Mini Series Topic #11: Creating an Application Process
This month we discuss the importance of creating an application process to screen individuals interested in either obtaining a dog that has already been trained, or team training with their own dog through your program.
One of the biggest mistakes that young programs make is that the attention given to training comes at the expense of the attention needed for administrative details. The application process is just that…it is a process. It is of the utmost importance that you develop an ability to screen applicants in advance to ensure that they meet DOJ requirements and that they appropriate for training. You will need to consider the impact of a high attrition rate well in advance, and make efforts to select those students who appear to have a higher likelihood of success. Remember that not all applicants who have a qualifying diagnosis are appropriate for SD team training. For example, an individual with PTSD who has a history of uncontrolled and combative behaviors in public will not only disrupt the training process for all other students, but they will also not make effective team leaders, placing not only they and their dog, but the public in peril.
Once you have determined the nature of your eligibility requirements, it is time to build an application packet. The packet should serve to gather information regarding the needs of the applicant, as well as appropriateness for your program. Additionally, you must keep an eye on the legal needs of your business. Remember that the best time to gather signed and completed information is early on in the process. During the time of applications, students who are seeking to gain admission will be more likely to comply with information requests, and you will have additional leverage in gathering this information. Once you have accepted a student and classes have begun, you will discover that gathering information will be more difficult. In this section we discuss some considerations for program applications, and consider this in the broader contest of all individuals who seek to participate in your program on any level.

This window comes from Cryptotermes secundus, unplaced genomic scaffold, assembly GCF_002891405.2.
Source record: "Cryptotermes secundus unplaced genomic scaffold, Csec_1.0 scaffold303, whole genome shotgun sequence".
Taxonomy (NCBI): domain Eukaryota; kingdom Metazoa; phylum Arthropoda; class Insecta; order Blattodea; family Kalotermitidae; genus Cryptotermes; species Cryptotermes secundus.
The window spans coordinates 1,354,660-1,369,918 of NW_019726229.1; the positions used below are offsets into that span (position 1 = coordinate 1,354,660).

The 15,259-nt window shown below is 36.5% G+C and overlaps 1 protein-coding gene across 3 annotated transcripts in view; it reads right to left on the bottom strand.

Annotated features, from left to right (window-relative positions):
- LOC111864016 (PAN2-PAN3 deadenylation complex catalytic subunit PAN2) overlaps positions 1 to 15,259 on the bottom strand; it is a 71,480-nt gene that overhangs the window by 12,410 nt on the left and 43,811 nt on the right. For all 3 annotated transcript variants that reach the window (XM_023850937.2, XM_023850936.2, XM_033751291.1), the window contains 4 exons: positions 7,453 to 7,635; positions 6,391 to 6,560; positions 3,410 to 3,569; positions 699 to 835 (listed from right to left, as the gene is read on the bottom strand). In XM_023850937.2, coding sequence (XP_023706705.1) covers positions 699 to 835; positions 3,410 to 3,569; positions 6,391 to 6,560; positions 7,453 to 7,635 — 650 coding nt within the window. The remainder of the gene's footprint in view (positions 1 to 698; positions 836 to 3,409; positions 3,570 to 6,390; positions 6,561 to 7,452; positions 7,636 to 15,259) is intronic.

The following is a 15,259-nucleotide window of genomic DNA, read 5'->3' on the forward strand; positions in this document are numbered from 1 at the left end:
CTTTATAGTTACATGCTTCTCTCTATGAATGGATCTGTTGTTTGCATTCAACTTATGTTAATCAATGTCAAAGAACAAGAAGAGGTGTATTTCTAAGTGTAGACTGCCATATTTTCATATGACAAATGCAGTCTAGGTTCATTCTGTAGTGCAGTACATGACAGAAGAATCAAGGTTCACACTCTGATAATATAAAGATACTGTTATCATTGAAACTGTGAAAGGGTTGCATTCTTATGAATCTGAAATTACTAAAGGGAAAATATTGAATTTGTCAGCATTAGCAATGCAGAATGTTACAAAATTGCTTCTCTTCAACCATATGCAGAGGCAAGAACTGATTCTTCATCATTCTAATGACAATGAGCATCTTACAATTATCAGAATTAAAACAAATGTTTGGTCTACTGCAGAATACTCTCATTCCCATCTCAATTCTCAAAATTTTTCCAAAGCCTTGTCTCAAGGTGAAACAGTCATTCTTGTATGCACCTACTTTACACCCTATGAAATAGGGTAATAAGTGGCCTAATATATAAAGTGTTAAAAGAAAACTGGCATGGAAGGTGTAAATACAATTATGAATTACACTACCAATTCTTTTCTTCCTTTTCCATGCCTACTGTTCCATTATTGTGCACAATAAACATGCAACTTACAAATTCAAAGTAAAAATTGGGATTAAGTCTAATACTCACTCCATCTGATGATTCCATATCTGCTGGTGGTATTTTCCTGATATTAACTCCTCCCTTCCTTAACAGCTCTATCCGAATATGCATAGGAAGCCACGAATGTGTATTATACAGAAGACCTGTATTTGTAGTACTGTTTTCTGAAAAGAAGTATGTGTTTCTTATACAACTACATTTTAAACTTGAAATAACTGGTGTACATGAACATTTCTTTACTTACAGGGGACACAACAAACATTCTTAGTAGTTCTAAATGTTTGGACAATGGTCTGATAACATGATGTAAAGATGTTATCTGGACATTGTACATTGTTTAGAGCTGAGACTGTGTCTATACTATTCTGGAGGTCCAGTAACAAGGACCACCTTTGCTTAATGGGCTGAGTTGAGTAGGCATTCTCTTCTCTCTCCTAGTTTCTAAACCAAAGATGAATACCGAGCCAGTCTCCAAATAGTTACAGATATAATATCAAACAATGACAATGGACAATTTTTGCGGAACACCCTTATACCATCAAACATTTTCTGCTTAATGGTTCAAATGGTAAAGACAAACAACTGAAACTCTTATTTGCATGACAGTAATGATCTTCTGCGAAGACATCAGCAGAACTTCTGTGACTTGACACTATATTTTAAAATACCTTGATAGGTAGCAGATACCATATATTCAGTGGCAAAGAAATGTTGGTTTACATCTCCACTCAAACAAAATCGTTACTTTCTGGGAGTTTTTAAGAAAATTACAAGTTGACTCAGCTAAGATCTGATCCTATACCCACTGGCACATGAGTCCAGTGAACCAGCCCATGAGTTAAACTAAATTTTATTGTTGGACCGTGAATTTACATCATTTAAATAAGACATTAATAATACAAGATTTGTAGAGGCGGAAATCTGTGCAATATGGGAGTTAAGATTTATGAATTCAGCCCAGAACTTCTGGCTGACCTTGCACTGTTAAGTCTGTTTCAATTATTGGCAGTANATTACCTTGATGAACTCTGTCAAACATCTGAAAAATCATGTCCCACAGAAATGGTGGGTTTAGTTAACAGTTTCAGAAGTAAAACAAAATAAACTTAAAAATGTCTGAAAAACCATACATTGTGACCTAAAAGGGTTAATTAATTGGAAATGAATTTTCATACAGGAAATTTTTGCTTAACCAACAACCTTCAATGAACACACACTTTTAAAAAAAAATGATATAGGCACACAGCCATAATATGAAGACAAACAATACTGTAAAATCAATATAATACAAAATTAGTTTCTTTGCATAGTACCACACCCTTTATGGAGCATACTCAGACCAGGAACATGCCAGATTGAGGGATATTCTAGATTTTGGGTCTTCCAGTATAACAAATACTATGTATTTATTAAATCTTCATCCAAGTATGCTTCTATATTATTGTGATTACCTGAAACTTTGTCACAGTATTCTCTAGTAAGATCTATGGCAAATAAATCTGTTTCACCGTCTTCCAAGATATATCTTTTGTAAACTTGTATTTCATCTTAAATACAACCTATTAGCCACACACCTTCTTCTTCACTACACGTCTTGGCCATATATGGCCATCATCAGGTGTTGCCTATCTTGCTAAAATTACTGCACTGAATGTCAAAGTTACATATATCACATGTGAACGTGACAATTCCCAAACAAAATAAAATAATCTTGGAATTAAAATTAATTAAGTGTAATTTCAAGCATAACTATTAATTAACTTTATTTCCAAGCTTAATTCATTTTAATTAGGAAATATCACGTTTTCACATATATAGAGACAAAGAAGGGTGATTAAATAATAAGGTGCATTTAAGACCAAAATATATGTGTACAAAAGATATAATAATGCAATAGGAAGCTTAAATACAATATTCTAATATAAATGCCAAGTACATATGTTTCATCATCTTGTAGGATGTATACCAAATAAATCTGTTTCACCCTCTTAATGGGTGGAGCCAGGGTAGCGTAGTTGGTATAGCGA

Factors to consider when establishing procedures:
- Application packets must be tailored to the needs of each type of participant including but not limited to owners who will train their own dog, students who will train a dog owned by your program to assist someone else in need, and volunteers who seek to participate in your training program in some manner.
- Volunteers who will have direct interaction with underage minors should provide a copy of a Class 1 fingerprint clearance card as a part of their application in order to be given consideration; individuals with disabilities who seek to train a dog for their own needs should not be required to produce such a card.
- Steps should be taken to ensure that those who seek the assistance of a SD meet DOJ criteria – a Physician statement of Disability should be signed by their treating physician and included with the application.
- Take care to note that incomplete applications will not be processed – a statement to this effect should be posted prominently just prior to the signature line on your application.